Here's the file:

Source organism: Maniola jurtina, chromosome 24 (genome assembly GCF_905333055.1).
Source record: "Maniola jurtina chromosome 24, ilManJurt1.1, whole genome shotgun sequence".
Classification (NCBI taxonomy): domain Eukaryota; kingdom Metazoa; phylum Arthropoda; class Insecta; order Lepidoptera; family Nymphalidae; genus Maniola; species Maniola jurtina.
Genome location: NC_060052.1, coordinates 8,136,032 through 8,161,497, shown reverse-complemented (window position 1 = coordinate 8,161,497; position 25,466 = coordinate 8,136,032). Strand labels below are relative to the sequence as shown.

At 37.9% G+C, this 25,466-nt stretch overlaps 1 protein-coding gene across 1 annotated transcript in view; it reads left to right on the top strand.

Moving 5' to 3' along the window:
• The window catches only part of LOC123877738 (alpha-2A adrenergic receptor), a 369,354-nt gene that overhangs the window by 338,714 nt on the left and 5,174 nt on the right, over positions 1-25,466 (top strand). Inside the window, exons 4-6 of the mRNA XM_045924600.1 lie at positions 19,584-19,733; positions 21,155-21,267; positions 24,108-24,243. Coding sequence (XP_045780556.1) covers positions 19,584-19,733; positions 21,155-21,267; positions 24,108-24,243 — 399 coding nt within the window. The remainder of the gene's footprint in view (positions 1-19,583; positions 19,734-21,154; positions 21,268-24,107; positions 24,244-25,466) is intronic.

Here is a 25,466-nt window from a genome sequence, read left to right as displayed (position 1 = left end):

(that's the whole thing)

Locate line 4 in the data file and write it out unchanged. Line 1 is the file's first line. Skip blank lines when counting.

Genome location: NC_060052.1, coordinates 8,136,032 through 8,161,497, shown reverse-complemented (window position 1 = coordinate 8,161,497; position 25,466 = coordinate 8,136,032). Strand labels below are relative to the sequence as shown.